There's clearly less maneuver room, if you will, in this administration and during this war to express dissent officially or unofficially, for that matter, than there have been in previous wars.
SMITH: General, we want to take one phone call while you're still on the line. Paul(ph) joins us. Paul is on the air from Parma, Ohio. Go ahead, Paul.
PAUL (Caller): Hi, how are you doing today, sir?
SMITH: Fine. Go ahead.
PAUL: I do not believe that general or Adm. Fallon should have gone public with his comments. I spent 18 years in the United States Marine Corps and although I did not agree many, many times with my superiors and their orders, I don't believe that I should have gone public with any comments about it. If I did, I may as well, as a leader - and this holds specially true if you ask me - with officers, specially high-ranking officers, you may as well just go right before your troops and tell your troops, I don't agree with the orders. We got to carry them out, but I don't agree with the orders. You just shouldn't do that. That does not add for good discipline and good morale.
SMITH: And, you know, General, that's not true just in the military. You get that advice as a manager in any organization, going - passing orders through, yeah.
PAUL: I worked at a large corporation and we even have within the corporation regulations regarding comments about the company in public - you can get fired and that's a legal thing, if I'm not mistaken. They can hold your feet to the fire outside of work if you make disparaging comments about the company.
SMITH: Absolutely. What do you think, General?
Gen. SCALES: Well, first of all, war is not about making a profit. When wars are fought, lives are lost, and so it is a very, very form - a very, very serious form of human endeavor.
And one of the things - I'm also in the corporate world, and one of the things I've noticed to the gentleman's point is that the quality of dissent and foment(ph) and oftentimes the passion of the argument both before, during, and after a war within the military is much, much richer than it is corporate America simply because the stakes are so high, and all you have to do is rifle through any number of publications or listen to public speeches and pronouncements and read the wires to see how rich the discourse is, literally, from private all the way to four-star general.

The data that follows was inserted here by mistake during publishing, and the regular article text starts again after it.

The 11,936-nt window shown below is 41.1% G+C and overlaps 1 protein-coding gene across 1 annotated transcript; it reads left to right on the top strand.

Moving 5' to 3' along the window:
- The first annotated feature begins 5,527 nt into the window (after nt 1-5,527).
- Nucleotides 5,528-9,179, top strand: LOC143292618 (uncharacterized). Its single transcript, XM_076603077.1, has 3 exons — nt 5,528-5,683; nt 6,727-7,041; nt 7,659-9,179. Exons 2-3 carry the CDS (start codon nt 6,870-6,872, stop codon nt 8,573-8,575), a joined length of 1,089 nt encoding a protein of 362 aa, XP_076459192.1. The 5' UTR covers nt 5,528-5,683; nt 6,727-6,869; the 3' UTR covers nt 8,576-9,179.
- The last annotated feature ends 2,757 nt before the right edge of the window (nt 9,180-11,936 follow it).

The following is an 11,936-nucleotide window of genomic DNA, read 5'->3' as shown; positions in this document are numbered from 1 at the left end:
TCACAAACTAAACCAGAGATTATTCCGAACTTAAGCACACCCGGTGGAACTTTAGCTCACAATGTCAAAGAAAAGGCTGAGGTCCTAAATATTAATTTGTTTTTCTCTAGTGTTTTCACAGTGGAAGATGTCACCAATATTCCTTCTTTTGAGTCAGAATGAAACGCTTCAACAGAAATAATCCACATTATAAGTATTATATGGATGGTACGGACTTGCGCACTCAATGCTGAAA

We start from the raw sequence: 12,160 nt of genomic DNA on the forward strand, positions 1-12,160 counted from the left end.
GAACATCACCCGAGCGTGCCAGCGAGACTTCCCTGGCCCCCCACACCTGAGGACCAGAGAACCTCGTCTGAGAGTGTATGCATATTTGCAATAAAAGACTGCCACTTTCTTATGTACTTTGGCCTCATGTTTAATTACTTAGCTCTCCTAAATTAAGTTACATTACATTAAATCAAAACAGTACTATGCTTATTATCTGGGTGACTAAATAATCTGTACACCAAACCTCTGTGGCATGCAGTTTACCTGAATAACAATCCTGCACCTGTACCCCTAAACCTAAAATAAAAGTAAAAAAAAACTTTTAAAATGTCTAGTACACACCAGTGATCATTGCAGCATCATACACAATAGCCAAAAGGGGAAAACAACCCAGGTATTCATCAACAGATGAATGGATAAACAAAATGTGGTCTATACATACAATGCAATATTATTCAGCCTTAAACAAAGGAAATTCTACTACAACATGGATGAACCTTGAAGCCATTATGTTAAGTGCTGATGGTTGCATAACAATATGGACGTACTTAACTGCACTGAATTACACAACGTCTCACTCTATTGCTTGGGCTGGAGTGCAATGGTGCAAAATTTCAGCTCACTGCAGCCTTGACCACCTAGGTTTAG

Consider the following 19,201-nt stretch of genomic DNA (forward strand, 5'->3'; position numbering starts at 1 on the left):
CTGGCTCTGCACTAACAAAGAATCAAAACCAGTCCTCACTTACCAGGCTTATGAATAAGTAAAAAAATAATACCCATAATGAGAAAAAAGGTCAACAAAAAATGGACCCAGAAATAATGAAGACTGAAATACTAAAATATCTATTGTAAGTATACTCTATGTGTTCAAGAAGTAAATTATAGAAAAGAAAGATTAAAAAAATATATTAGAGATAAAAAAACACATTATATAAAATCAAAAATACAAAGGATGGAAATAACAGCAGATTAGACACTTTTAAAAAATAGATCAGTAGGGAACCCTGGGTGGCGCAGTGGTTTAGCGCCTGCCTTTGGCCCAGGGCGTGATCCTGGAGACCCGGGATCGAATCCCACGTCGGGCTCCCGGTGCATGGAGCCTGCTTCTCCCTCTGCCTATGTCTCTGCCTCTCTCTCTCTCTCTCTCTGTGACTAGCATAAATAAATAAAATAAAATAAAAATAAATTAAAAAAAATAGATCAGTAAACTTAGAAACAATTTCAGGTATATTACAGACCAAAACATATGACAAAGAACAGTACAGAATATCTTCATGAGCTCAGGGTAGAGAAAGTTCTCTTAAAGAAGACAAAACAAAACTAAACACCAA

SMITH: Thank you very much for your call, Paul. And thank you General Robert Scales. We appreciate that you are retired Army general and you can speak your mind. Thanks for joining us.
Gen. SCALES: Thank you, Robert.
SMITH: With us now is Eugene Fidell from Yale Law School and the Washington College of Law. We touched about this a little bit with General Scales, but have you seen a change in military culture about the type of dissent allowed and the amount?
Prof. FIDELL: Oh. I think - yes. I - and let me say that I think his comments have been right on target. I had a sense though that there were other aspects of this that people weren't focusing on.
For example, the current war is the first one of what - let's call the cell phone era. So opportunities for communication - or the Internet era...
SMITH: Yeah. MySpace. Facebook, that sort of thing. Yeah.
Prof. FIDELL: ...opportunities for communication are much different. It's the first war of the digital camera era. So, you know, this does have an effect. Also, remember - and here contrasting with the situation during the war in Vietnam - there's no conscription, we don't have a draft. So everybody who's currently in the service is there - you know, they - not necessarily everybody wants to be there right now, but there are people who came in to the service voluntarily.